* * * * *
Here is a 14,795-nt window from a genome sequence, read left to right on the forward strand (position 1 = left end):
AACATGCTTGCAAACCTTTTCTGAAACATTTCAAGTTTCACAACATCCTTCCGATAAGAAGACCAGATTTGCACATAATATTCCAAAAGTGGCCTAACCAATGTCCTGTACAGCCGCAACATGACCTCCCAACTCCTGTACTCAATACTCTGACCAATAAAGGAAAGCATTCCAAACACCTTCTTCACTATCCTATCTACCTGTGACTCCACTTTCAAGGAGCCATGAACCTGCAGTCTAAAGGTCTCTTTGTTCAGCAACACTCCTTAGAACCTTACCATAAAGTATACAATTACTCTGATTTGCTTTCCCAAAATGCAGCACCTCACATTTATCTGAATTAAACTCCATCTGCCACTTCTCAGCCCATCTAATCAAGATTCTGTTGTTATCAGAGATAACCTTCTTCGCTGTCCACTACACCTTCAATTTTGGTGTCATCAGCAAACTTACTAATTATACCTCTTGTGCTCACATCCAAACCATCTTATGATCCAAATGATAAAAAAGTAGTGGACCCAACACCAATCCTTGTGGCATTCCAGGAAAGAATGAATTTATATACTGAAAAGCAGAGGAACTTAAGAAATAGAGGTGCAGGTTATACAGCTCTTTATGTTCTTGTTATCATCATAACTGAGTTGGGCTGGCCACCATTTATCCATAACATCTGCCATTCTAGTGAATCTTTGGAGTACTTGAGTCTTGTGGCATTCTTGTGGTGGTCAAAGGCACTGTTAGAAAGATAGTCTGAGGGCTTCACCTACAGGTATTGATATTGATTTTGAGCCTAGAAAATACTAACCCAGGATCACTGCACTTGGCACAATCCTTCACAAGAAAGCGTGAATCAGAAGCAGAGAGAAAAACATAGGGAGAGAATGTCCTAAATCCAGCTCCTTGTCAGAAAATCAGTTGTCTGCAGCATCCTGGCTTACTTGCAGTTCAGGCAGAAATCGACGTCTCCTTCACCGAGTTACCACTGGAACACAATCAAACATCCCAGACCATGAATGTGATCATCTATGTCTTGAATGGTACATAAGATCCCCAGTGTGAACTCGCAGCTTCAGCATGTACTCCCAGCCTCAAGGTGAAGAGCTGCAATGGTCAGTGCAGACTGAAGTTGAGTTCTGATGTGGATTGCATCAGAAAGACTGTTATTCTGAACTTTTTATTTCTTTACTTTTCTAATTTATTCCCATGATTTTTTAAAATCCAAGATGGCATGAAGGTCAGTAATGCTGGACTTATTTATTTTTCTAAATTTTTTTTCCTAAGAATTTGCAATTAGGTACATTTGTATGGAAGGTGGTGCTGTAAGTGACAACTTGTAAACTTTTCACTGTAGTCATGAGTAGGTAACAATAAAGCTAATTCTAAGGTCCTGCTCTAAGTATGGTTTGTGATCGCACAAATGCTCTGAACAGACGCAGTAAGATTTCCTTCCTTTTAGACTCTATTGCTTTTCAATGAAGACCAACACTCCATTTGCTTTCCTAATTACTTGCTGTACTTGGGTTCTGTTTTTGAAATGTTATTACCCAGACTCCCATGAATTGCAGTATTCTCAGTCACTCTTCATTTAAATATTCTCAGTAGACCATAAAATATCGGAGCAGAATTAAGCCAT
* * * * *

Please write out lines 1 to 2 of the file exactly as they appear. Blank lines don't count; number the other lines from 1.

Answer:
Here is a 14,795-nt window from a genome sequence, read left to right on the forward strand (position 1 = left end):
AACATGCTTGCAAACCTTTTCTGAAACATTTCAAGTTTCACAACATCCTTCCGATAAGAAGACCAGATTTGCACATAATATTCCAAAAGTGGCCTAACCAATGTCCTGTACAGCCGCAACATGACCTCCCAACTCCTGTACTCAATACTCTGACCAATAAAGGAAAGCATTCCAAACACCTTCTTCACTATCCTATCTACCTGTGACTCCACTTTCAAGGAGCCATGAACCTGCAGTCTAAAGGTCTCTTTGTTCAGCAACACTCCTTAGAACCTTACCATAAAGTATACAATTACTCTGATTTGCTTTCCCAAAATGCAGCACCTCACATTTATCTGAATTAAACTCCATCTGCCACTTCTCAGCCCATCTAATCAAGATTCTGTTGTTATCAGAGATAACCTTCTTCGCTGTCCACTACACCTTCAATTTTGGTGTCATCAGCAAACTTACTAATTATACCTCTTGTGCTCACATCCAAACCATCTTATGATCCAAATGATAAAAAAGTAGTGGACCCAACACCAATCCTTGTGGCATTCCAGGAAAGAATGAATTTATATACTGAAAAGCAGAGGAACTTAAGAAATAGAGGTGCAGGTTATACAGCTCTTTATGTTCTTGTTATCATCATAACTGAGTTGGGCTGGCCACCATTTATCCATAACATCTGCCATTCTAGTGAATCTTTGGAGTACTTGAGTCTTGTGGCATTCTTGTGGTGGTCAAAGGCACTGTTAGAAAGATAGTCTGAGGGCTTCACCTACAGGTATTGATATTGATTTTGAGCCTAGAAAATACTAACCCAGGATCACTGCACTTGGCACAATCCTTCACAAGAAAGCGTGAATCAGAAGCAGAGAGAAAAACATAGGGAGAGAATGTCCTAAATCCAGCTCCTTGTCAGAAAATCAGTTGTCTGCAGCATCCTGGCTTACTTGCAGTTCAGGCAGAAATCGACGTCTCCTTCACCGAGTTACCACTGGAACACAATCAAACATCCCAGACCATGAATGTGATCATCTATGTCTTGAATGGTACATAAGATCCCCAGTGTGAACTCGCAGCTTCAGCATGTACTCCCAGCCTCAAGGTGAAGAGCTGCAATGGTCAGTGCAGACTGAAGTTGAGTTCTGATGTGGATTGCATCAGAAAGACTGTTATTCTGAACTTTTTATTTCTTTACTTTTCTAATTTATTCCCATGATTTTTTAAAATCCAAGATGGCATGAAGGTCAGTAATGCTGGACTTATTTATTTTTCTAAATTTTTTTTCCTAAGAATTTGCAATTAGGTACATTTGTATGGAAGGTGGTGCTGTAAGTGACAACTTGTAAACTTTTCACTGTAGTCATGAGTAGGTAACAATAAAGCTAATTCTAAGGTCCTGCTCTAAGTATGGTTTGTGATCGCACAAATGCTCTGAACAGACGCAGTAAGATTTCCTTCCTTTTAGACTCTATTGCTTTTCAATGAAGACCAACACTCCATTTGCTTTCCTAATTACTTGCTGTACTTGGGTTCTGTTTTTGAAATGTTATTACCCAGACTCCCATGAATTGCAGTATTCTCAGTCACTCTTCATTTAAATATTCTCAGTAGACCATAAAATATCGGAGCAGAATTAAGCCAT